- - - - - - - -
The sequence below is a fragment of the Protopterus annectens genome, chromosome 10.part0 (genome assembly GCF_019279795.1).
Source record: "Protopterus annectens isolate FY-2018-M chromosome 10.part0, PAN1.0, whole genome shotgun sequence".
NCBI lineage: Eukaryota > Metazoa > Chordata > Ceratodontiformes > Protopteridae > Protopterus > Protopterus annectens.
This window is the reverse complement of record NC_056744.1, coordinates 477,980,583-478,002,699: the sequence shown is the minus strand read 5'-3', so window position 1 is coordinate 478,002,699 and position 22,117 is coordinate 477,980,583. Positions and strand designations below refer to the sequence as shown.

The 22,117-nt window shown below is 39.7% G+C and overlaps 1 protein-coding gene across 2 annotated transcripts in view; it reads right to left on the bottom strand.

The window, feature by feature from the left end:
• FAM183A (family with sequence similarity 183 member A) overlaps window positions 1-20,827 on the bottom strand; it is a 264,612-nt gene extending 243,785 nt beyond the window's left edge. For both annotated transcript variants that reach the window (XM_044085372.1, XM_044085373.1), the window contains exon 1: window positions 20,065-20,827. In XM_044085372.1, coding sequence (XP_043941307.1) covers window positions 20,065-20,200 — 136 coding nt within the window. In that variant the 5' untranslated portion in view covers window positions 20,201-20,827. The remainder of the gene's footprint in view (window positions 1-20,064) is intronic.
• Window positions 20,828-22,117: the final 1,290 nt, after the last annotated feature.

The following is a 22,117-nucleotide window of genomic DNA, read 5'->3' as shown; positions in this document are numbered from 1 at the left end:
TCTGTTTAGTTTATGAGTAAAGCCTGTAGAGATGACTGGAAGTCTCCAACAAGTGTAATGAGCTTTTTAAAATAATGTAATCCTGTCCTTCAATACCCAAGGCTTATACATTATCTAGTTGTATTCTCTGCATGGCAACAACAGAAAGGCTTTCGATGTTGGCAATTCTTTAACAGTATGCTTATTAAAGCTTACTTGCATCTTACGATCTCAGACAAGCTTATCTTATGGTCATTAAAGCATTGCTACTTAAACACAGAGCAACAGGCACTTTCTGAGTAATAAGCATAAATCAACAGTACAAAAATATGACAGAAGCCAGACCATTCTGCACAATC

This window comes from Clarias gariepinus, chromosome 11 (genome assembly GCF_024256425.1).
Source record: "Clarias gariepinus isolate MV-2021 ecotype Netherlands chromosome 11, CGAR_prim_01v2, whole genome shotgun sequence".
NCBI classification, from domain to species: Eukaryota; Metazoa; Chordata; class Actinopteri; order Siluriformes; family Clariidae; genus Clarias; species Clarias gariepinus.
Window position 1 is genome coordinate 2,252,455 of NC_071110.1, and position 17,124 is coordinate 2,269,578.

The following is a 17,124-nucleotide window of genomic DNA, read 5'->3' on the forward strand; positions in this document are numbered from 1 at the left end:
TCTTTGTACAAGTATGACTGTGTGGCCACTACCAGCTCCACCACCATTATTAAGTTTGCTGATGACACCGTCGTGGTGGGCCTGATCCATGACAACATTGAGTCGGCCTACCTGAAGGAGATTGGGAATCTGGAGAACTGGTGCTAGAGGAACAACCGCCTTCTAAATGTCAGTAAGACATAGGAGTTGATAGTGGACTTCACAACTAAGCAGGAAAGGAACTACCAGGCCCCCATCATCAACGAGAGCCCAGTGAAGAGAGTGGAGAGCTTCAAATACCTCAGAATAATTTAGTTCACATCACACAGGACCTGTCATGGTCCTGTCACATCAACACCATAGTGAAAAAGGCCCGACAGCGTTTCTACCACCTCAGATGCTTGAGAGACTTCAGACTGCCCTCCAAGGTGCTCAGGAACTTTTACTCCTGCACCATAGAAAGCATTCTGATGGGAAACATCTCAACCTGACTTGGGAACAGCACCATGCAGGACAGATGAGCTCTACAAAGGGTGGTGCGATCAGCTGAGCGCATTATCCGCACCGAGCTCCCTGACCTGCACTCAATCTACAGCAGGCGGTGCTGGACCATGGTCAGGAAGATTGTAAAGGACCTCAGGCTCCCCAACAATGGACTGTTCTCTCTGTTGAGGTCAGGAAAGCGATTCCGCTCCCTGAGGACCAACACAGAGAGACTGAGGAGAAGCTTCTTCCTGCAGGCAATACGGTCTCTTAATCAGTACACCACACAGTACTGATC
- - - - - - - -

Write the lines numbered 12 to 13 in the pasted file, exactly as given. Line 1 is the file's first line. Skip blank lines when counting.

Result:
Source record: "Clarias gariepinus isolate MV-2021 ecotype Netherlands chromosome 11, CGAR_prim_01v2, whole genome shotgun sequence".
NCBI classification, from domain to species: Eukaryota; Metazoa; Chordata; class Actinopteri; order Siluriformes; family Clariidae; genus Clarias; species Clarias gariepinus.